Games Fleadh 2011: Gaming Practice for the Real World

The Games Fleadh is a gaming and programming festival hosted by the Tipperary Institute which brings students from all over Ireland involved in the different elements of computer game development together to compete against each other while being judged by some of the top names in computer game development.

This year the event, which is co-ordinated by Philip Bourke of the Institute’s Information and Communications Technology Department, attracted representatives from Microsoft, the event’s main sponsor, from Havok, Open Emotion Studios, Demonware, and Nevermind Games amongst others.

According to James Greenslade, Director of Information and Communications Technology Department, the Games Fleadh, “Stems from about eight years ago when we in the college, along I suppose,with every other college in the country, had a difficulty with software development students and programming students who were programming with no real focus.

“We saw it as a conduit for students from every college in the country to pitch their programming skills against each other and therefore get a bit of competition going that would interest them, that would showcase their skills, and they’d have a day out for it”.

However, the key to Games Fleadh’s success is undoubtedly the stellar cast of industry professionals it attracts every year, giving the students unparalleled access to a wealth of experience and knowledge.

Mark Lambe from gaming start-up Nevermind Games, acknowledges the importance of networking for young game developers, “You walk in here and there’s Damien from Demonware or such and such from another company and all of a sudden you know five other people, and then next time you have a problem you think, ‘I’m gonna email that guy and annoy him until he fixes it.

“What has happened since Microsoft came on board is that they offered us their XNA development platform, so we’ve had two real competitions in the past five years, the XNA Ireland challenge and the Robocode competition,” explains James Greenslade.

This year, the DirectX challenge was a new addition to the Fleadh. DirectX is a set of Application Programming Interfaces (API’s) made by Microsoft, which is used for enhancing games. This year’s DirectX and XNA challenges licenced the intellectual property of Konami’s classic ‘Frogger‘ game.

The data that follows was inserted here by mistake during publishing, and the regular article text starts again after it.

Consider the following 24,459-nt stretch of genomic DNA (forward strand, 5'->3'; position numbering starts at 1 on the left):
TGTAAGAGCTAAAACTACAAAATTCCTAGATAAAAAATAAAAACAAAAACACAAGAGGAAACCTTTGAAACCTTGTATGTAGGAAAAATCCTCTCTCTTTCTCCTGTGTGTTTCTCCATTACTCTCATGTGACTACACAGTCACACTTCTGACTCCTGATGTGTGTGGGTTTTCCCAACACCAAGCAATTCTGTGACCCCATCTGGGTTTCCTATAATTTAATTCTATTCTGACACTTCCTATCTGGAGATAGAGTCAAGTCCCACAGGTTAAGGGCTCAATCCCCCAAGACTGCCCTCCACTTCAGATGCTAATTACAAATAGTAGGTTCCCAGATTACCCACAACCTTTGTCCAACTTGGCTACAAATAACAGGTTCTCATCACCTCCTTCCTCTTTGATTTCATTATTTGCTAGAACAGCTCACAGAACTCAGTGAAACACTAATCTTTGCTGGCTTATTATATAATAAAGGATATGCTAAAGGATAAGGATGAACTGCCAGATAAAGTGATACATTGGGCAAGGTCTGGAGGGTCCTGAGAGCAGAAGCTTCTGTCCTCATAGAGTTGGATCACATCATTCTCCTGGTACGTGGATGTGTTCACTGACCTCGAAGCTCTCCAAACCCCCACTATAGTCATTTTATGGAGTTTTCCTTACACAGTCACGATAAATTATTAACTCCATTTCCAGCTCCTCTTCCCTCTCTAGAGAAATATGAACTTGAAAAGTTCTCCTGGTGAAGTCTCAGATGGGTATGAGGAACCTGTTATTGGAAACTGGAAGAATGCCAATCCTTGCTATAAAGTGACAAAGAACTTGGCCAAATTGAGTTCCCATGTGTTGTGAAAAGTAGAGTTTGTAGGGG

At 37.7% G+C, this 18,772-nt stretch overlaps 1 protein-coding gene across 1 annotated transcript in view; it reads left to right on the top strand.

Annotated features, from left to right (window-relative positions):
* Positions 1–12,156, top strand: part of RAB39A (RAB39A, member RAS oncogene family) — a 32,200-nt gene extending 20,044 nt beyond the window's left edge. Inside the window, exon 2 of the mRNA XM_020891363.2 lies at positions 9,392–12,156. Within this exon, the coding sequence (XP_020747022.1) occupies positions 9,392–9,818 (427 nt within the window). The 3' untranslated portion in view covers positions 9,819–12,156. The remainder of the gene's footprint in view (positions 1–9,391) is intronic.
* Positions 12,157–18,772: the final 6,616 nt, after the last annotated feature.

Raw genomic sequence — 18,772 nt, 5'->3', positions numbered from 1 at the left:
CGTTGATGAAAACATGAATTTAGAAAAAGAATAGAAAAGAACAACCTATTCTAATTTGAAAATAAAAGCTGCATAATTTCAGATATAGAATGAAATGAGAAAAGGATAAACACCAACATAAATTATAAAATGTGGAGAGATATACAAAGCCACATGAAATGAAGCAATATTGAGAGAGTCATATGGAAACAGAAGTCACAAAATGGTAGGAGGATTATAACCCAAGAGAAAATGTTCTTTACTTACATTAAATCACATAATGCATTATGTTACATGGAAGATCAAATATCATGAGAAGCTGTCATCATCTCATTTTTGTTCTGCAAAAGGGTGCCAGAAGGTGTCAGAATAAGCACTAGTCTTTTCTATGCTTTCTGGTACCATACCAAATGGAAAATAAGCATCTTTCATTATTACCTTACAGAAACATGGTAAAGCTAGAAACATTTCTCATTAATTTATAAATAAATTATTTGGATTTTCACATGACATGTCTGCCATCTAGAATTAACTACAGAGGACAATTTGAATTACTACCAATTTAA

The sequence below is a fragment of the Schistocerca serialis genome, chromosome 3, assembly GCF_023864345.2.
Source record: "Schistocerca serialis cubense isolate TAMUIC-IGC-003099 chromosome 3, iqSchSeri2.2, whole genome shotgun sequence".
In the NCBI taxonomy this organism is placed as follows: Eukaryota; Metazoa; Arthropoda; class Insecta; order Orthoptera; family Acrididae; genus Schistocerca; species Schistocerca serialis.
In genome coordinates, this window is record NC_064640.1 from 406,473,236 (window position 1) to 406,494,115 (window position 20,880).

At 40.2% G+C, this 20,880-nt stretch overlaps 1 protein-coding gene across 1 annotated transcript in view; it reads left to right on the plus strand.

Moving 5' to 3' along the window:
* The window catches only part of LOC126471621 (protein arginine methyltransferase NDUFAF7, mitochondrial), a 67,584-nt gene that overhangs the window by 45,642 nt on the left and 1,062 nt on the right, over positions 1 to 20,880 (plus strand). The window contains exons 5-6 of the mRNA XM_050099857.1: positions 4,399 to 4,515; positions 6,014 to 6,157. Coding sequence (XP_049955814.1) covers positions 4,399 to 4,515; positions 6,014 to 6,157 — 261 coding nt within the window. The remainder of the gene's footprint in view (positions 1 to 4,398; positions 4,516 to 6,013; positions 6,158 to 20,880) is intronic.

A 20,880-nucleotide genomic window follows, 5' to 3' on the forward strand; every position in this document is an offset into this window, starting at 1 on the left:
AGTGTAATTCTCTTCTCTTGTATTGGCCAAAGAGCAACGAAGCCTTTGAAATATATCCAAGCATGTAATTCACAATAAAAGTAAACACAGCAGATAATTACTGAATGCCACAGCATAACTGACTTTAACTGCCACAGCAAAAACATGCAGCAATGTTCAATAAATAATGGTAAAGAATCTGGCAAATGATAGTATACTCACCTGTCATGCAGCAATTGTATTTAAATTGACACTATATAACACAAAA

Philip Bourke explains how working with a recognised title makes it easier for students get their concept across, “Because they’re working on existing IP, everybody knows what it is, so now they can have a new take on it, like, ‘I did a Window’s Phone 7 version of Frogger.’

“Immediately the people on the other side of the table know the game and they’re interested in seeing what the student achieved.

“The idea of the Direct X challenge is it’s a beauty contest and kind of a skills contest that shows what you can do with 3D Direct X. Take 3D graphics and make it as wonderful, as flashy or as technically difficult as possible”.

Michael Meagher is Academic Engagement Manager with Microsoft, “What these competitions do is they allow students to get real life skills. The thing about working as a gamer is people want to know what you’ve built and how good it is, so being able to go in and pitch an idea is very important and competitions like this and environments like this are really important to help build out those type of skills.

“What we want to see as a result of this is more people developing which is going to help the economy here in Ireland. We need more developers, game developers, and gaming itself.”

Paddy Murphy, is co-founder and C.E.O. of Open Emotion games, the Limerick-based studio behind Mad Blocker Alpha, acknowledges that even gaming professionals can take something positive away from an event such as this, “We came here last year and it was really good last year, but this year has kind of outdone it.

“Some of the stuff I couldn’t get over. There are so many bright students in Ireland doing this stuff, that it’s cool to see their input and their take on things, instead of just thinking you know it all, that’s the big problem”.

Microsoft’s Michael Meagher echoes the importance of producing young game developers, “What these competitions do is they allow students to get real life skills.

“The thing about working as a gamer is people want to know what you’ve built and how good it is, so being able to go in and pitch an idea is very important and competitions like this and environments like this are really important to help build out those type of skills.”

Main article picture: Finn Krewer, a student of National University of Ireland, Galway was the winner of the DirectX challenge.

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